Facilitators were recruited in collaboration with the Women’s Union. Initially, local newspapers advertised the facilitator positions and then each commune was asked to suggest suitable applicants. Thereafter, the Women’s Union office in each of the eight study districts selected two individuals among the applicants for further interviews. Recruitment criteria included being an experienced Women’s Union member, having completed secondary school and having children. Hence, two NeoKIP researchers (NTN and TQH) and the chairwoman of the Women’s Union in Quang Ninh province interviewed 16 potential facilitators. Eight of the potential facilitators were selected for further training. These women were trained for 10 days by means of theoretical sessions, group discussions and role-play activities. Topics focused on during the training programme included group dynamics and quality improvement methods (e.g., brainstorming, the nominal group technique, the plan-do-study-act cycle, and the strengths-weaknesses-opportunities-threats diagnostic tool). To facilitate discussions about neonatal care, the facilitators were introduced to basic evidence-based neonatal care in accordance with the recommendations in the National Guidelines of Reproductive Health Care [32]. They were also briefed on the current health situation in the province and the function of the healthcare system in relation to reproductive health. The Swedish and Vietnamese researchers jointly developed a ‘facilitation manual’ to guide the facilitators’ daily work. This manual, which provided information on the NeoKIP facilitator role, group dynamics, different tools to use in the facilitation work and basic evidence-based neonatal care, was introduced during the facilitator training period. At the end of the training programme, the eight Women’s Union members practised their skills in rural communes outside the study area. Those practical sessions were followed up by group discussions in which researchers and co-facilitators gave feedback to individual facilitators on their performance. The training was conducted in Vietnamese by two NeoKIP researchers (TQH and NTN). Two Swedish researchers (LE and LW) were also available throughout the training period to assist when needed. The 44 intervention communes were divided between the eight facilitators based on the facilitators’ places of residence and how confident they were in the facilitator role. This division meant that each facilitator worked with five to eight MNHGs on a continuous basis.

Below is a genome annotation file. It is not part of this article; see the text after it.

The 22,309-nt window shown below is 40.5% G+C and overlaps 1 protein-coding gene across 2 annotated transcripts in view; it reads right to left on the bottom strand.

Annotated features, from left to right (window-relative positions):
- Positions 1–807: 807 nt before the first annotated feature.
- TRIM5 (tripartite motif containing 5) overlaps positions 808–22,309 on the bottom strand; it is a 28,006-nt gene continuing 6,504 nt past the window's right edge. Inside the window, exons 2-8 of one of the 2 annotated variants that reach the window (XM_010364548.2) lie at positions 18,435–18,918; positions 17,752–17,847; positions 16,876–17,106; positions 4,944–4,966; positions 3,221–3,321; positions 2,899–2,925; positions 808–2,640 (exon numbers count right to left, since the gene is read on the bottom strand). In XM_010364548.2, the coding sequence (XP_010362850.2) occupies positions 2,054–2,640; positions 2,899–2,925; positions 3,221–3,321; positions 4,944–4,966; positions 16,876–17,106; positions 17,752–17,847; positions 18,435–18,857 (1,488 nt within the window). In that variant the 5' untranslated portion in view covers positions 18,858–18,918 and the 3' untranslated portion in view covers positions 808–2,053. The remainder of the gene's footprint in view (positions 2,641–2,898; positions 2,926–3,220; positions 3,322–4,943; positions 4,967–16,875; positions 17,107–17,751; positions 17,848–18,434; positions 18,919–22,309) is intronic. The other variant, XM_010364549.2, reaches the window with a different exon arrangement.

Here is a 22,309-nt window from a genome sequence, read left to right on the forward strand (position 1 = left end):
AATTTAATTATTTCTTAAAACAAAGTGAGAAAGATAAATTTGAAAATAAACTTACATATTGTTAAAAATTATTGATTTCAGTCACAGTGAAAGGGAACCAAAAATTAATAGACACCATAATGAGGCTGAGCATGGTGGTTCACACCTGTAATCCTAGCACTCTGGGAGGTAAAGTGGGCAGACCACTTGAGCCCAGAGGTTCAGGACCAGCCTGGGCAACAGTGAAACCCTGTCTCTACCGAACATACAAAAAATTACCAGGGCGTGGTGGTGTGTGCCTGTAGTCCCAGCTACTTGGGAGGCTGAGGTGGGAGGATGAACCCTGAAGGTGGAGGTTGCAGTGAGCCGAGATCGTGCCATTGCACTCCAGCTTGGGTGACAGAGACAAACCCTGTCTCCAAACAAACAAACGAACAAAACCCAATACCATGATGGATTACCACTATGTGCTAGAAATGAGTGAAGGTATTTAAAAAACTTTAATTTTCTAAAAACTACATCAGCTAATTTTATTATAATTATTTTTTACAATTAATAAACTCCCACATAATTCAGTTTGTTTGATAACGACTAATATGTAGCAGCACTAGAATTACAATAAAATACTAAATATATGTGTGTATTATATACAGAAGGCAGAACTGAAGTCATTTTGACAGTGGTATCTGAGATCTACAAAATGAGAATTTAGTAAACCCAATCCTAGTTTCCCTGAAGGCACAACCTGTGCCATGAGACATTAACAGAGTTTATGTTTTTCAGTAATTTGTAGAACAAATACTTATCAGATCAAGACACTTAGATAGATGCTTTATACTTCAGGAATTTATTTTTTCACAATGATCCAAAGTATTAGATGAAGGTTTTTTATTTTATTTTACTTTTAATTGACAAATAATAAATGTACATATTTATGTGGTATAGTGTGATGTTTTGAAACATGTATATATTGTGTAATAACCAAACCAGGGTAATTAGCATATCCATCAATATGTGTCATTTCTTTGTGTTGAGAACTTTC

The NeoKIP project was firmly established at different levels in the healthcare system. At joint functions, leaders from the various organizations agreed on the implementation of the intervention and were informed of the randomization outcome, i.e. which communes were randomized to be in the intervention arm and which to be in the control arm. The Provincial Health Bureau in Quang Ninh played an important role in assisting NeoKIP researchers in the process of establishing MNHGs in each of the 44 intervention communes. Each of these groups consisted of the vice chairperson of the people’s committee (i.e. the person responsible for education and health in the commune), three members of staff from the community health centre, one community health worker and a Women’s Union representative from the commune or village. In addition to these seven group members, a population collaborator (responsible for collecting population data and performing family planning) was included in the MNHG. The MNHG representatives from the village level (Women’s Union members and community health workers) were selected internally by each organization. Members selected to participate in a MNHG were encouraged to share their experiences with other members of their organizations throughout the intervention period. Meetings and actions conducted within the NeoKIP project were considered to be integrated into the MNHG members’ normal work routine and thus none of the MNHG members was paid additionally for participating in NeoKIP. Two members of the MNHG, the community health worker and the Women’s Union worker from the village level, were reimbursed their travel expenses to and from the MNHG meetings.